Republican Mitt Romney won 2012’s first presidential debate partly by changing to a more moderate position on several key issues.
In cold-weather climes, drivers undergo a ritual every spring when they pull off the snow tires and replace them with all-season tread. While snow tires provide solid traction during extreme weather conditions, they don’t work so well for the other seasons of the year.
Presidential candidate Mitt Romney has put away his winter tires after winning the Republican nomination and replaced them with tread that provides grip in more moderate conditions.
After campaigning on an extreme right-wing platform, Romney took a sharp left turn in his first debate with President Barack Obama. It served him well. By most accounts, Romney won Round 1. The next debate is Oct. 16 with a different moderator.
In the words of a former GOP president, Romney seems to have discovered a kinder and gentler form of conservatism. This, of course, is from political necessity. It would be difficult for Romney to woo enough moderate voters unless he changes course.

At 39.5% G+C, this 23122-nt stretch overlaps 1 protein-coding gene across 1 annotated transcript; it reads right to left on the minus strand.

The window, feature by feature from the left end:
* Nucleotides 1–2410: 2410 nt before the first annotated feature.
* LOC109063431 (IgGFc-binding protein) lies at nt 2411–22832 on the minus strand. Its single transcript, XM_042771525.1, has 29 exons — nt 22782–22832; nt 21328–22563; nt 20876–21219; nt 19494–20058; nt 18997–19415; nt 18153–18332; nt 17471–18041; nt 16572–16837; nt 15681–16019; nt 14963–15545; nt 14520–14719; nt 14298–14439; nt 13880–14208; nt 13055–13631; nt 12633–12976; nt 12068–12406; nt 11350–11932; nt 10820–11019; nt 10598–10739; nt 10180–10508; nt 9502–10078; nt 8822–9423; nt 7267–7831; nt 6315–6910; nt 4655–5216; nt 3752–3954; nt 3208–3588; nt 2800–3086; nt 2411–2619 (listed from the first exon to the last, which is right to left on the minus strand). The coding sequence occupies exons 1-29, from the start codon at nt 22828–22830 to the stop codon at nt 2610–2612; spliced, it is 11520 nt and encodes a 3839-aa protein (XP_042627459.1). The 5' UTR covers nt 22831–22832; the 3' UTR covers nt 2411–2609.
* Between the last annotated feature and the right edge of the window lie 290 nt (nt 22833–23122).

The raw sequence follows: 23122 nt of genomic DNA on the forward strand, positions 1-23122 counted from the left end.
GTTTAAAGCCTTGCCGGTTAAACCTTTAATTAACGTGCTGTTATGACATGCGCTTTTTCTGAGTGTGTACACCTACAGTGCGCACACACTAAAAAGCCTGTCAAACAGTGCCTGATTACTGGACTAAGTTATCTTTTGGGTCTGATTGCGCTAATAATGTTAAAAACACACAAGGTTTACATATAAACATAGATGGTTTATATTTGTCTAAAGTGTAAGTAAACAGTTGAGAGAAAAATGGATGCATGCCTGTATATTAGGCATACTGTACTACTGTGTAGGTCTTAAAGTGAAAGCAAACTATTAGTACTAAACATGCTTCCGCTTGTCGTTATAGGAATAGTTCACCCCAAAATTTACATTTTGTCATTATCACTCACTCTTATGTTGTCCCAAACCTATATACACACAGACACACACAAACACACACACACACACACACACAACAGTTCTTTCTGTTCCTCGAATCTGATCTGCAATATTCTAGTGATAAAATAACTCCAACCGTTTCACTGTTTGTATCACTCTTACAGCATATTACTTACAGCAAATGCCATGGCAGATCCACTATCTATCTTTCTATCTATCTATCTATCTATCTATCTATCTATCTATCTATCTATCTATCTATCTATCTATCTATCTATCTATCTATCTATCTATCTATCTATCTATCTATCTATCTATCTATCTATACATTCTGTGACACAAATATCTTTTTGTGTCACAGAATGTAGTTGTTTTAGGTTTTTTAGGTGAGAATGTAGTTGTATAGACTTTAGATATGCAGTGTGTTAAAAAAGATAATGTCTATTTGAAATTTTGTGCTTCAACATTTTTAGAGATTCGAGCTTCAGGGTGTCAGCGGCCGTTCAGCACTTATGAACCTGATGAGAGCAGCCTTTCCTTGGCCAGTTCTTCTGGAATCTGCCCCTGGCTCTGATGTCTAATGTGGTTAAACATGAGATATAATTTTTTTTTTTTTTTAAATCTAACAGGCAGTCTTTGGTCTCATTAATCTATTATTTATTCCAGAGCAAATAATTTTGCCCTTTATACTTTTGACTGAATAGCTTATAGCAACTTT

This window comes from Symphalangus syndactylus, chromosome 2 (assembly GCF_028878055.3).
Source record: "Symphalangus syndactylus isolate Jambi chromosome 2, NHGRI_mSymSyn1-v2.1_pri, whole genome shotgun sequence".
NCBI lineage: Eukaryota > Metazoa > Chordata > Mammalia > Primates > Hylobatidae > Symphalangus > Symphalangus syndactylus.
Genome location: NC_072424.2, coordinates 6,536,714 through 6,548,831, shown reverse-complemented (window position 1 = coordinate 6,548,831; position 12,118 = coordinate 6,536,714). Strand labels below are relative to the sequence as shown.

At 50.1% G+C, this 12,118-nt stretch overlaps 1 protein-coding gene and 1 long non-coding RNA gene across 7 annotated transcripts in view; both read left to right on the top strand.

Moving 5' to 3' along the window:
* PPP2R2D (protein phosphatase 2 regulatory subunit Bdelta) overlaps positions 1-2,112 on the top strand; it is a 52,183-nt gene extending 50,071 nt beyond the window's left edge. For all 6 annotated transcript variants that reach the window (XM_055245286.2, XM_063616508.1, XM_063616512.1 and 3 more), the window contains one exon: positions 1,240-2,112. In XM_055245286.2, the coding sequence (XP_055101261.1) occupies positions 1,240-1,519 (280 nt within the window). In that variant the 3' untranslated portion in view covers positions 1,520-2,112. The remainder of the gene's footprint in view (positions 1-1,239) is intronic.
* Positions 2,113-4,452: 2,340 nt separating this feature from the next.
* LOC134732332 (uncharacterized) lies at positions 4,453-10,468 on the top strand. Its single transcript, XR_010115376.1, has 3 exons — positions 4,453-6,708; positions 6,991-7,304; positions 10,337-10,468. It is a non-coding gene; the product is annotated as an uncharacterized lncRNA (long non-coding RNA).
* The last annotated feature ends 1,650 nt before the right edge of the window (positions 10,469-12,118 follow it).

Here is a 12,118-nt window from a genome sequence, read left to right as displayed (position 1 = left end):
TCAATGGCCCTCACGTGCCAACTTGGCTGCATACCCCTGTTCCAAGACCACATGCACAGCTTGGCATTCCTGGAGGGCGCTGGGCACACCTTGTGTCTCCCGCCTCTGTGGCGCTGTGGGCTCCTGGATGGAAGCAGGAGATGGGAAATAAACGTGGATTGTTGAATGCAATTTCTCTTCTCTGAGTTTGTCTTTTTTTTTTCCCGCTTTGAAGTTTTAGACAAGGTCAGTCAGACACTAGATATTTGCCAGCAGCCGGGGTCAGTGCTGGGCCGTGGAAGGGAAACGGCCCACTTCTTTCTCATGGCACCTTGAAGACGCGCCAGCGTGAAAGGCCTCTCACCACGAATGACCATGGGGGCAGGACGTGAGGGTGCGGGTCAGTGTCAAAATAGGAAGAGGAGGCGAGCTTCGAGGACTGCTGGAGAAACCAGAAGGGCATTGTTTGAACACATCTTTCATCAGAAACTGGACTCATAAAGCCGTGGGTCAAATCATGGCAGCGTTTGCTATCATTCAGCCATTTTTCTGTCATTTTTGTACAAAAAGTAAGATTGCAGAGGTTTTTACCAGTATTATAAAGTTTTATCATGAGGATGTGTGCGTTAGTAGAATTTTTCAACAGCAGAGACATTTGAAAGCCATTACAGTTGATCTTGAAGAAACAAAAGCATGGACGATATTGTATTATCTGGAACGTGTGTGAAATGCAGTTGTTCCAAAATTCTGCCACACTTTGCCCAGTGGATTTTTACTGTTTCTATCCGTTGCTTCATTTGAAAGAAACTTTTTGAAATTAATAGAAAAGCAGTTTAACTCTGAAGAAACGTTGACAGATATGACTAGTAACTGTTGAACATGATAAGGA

He has invested more than a year attacking the evils of financial regulations. Now, he supports many of them. He now embraces his landmark accomplishment in Massachusetts, a health care program that became the model for the Affordable Care Act, which he wants to repeal.
In the strangest flip-flop emerging from Wednesday’s debate, Romney denies offering a $5 trillion tax cut. This comes after he campaigned long and hard on a proposal that would cut $5 trillion in taxes.
“Was Romney for his tax plan before he was against it?” Washington Post columnist E.J. Dionne asks.
“Exactly,” we would answer.
When he ran for governor of Massachusetts, Romney said he was a moderate. Once in office, he proved that stance. Throughout most of his candidacy for president, however, he has claimed to be a staunch conservative. On Wednesday, he became a moderate again.
If Obama gained any traction in the debate, it was when he pressed the real Mr. Romney to stand up and show himself. Who is he and what will he do if elected president?
The voters who will choose anyone but Obama are willing to gamble on the GOP’s man for all seasons. But undecided and moderate voters must be wondering exactly what they will receive if they mark “Romney” on the ballot Nov. 6.
Let’s hope they get the latest version, the version designed to work for a wider range of Americans in all seasons.